Defense is On the Table
Some people, like Ezra Klein, think the taxes/unemployment agreement pending before the Congress this week amply demonstrates that "no one [including the Congress] really cares about the deficit," since the package will add roughly $900 billion to the deficit over the next couple of years. Maybe some people are right. Members of Congress have rarely been reluctant to push a pet spending rock when the opportunity presented itself and this agreement is expensive.
But this was a peculiar kind of opportunity – the last gasp of an outgoing Congress. Easy to blame them, when next year rolls around. But when the posturing stops this week and the last Congress slinks out of town, the last month will have been memorable for the way it changed the atmosphere around deficits, particularly with respect to defense.
The Simpson-Bowles deficit reduction proposal may have failed to get the requisite 18 votes to force it on the Congress, but it changed the debate about our spending. And the earlier Rivlin-Domenici panel matched that effort and raised it, putting an even wider array of options on the table, including the idea of a payroll tax holiday next year to provide short-term stimulus.
But maybe the most important change in the weather produced by both panels was the death knell of the notion that defense spending should be held harmless from deficit reduction efforts. Clearly, defense is no longer the "favorite child" of the budget. Rivlin-Domenici called for $1 trillion in defense cuts by FY 2020 and that level was matched, roughly, by Simpson-Bowles. Both panels put forward detailed lists of potential defense cuts.
These two sets of recommendations joined earlier proposals from the Sustainable Defense Task Force (Frank/Paul), which were also endorsed by Rep. Jan Schakowski and Andrew Stern, both members of the President's panel. And, even more revealing, Rep. Paul Ryan, incoming chair of the House Budget Committee, who was a panelist who did not endorse the Simpson/Bowles options, has made it clear that, as committee chair, everything is on the table. As has Rep. Eric Cantor, incoming House Majority Leader.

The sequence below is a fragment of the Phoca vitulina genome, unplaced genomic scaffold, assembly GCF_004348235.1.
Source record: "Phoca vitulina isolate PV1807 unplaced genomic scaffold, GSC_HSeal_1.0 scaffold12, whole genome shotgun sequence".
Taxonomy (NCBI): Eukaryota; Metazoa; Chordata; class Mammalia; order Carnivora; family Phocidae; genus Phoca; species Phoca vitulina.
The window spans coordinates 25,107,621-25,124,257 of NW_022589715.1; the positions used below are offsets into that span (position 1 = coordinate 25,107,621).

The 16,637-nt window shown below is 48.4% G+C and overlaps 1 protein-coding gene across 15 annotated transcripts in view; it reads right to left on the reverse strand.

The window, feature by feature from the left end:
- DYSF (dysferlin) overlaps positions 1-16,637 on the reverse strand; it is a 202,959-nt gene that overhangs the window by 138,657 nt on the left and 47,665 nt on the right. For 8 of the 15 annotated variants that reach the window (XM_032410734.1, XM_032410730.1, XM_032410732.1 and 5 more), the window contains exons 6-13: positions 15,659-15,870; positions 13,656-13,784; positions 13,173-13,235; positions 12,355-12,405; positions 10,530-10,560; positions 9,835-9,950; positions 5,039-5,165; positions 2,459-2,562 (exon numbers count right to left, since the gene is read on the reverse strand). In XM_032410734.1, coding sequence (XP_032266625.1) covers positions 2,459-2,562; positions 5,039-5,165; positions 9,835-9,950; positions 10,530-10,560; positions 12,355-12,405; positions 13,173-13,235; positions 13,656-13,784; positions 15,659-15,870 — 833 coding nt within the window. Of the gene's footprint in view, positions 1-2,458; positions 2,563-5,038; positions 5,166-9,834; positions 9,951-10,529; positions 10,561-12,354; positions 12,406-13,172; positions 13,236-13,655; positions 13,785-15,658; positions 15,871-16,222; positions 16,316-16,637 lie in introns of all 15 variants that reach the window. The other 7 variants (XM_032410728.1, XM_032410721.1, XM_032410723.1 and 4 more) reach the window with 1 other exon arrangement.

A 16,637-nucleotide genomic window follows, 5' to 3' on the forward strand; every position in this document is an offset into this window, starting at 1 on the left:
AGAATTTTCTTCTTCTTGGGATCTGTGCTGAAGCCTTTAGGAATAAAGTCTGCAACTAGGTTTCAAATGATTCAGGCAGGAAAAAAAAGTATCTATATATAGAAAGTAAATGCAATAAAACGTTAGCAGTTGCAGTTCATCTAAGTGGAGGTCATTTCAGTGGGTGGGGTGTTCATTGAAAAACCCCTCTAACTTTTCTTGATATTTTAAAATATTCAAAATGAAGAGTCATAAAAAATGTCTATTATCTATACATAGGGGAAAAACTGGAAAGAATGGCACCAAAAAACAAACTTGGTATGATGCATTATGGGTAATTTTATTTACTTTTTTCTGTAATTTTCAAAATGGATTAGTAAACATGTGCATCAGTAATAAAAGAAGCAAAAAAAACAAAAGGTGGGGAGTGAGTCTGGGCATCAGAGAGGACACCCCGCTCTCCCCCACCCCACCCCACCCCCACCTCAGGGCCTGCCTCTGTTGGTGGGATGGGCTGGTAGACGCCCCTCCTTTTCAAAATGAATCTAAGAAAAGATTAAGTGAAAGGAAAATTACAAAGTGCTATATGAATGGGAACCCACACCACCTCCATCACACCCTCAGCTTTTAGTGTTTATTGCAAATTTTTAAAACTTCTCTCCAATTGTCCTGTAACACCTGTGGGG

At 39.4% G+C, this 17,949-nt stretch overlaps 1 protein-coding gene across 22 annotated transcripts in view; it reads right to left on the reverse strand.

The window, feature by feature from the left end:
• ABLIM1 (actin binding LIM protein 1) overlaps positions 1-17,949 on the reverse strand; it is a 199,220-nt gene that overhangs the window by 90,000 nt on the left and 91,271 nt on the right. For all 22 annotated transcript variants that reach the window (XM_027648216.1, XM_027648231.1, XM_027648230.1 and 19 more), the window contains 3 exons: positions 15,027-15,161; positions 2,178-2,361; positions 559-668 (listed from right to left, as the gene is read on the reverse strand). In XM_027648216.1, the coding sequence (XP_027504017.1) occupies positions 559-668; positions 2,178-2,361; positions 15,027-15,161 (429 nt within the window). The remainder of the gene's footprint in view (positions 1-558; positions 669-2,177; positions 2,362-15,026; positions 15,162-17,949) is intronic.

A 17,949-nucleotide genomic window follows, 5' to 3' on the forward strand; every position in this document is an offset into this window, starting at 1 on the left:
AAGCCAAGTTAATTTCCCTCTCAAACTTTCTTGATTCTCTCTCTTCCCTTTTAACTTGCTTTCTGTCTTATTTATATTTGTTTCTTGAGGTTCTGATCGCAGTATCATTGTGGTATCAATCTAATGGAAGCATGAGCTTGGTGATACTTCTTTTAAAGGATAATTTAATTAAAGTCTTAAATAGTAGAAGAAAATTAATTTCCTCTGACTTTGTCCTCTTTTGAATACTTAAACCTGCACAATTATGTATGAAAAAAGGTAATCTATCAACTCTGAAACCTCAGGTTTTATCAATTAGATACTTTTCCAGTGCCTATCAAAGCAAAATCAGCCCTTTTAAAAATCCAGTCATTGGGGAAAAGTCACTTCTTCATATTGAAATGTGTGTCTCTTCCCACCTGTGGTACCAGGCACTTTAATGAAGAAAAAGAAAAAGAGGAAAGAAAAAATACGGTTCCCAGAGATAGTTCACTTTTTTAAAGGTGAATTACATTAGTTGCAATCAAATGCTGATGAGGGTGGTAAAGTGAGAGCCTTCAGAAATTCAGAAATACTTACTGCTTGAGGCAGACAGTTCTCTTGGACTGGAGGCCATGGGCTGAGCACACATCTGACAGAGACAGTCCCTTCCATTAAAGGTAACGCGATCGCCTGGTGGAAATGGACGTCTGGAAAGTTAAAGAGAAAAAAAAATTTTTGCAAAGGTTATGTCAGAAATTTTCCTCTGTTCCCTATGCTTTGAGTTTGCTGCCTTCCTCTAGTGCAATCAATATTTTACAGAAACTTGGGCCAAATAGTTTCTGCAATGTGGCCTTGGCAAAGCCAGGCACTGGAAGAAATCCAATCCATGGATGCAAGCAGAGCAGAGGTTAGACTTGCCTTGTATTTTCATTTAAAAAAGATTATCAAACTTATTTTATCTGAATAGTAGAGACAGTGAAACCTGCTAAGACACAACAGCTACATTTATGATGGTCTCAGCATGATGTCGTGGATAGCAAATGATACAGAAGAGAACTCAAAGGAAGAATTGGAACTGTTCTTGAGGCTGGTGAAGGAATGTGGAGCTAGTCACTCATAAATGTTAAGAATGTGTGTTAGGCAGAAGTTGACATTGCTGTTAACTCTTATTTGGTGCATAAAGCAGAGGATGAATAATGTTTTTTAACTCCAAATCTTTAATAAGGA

National security analysts joined the call in a November 18 joint letter to the Simpson-Bowles panel. And even Grover Norquist and a bevy of conservative analysts sent a similar letter to Minority Leader Sen. Mitch McConnell and incoming Speaker Rep. John Boehner on November 30, urging them to include defense in any effort to reduce federal spending and the deficit.
Even the outgoing Congress is moving in this direction. The House year-long Continuing Resolution would provide funds for the base defense budget that are $19 billion below the President's request for FY 2011. And the Omnibus bill drafted by Sen. Inouye is rumored to be at least $10 billion below the request. Both numbers are deeper cuts than the defense appropriators favored earlier this year.
Meanwhile, the White House is negotiating with DOD on a base defense budget number for FY 2012 which is below the number Secretary of Defense Bob Gates sought, when he wanted to hold the line at one percent real growth. DOD officials are suggesting privately that the reality is starting to seep in. Discipline is coming to defense and Secretary Gates' effort to hold the line is failing. And it will come in the framework of a broader effort at deficit reduction, one endorsed by a growing number of elected and former elected officials. Klein may have it right about the crown leaving town, but I predict that over the next two years the politics of deficit reduction will move center stage in Washington, DC and "everything will be on the table."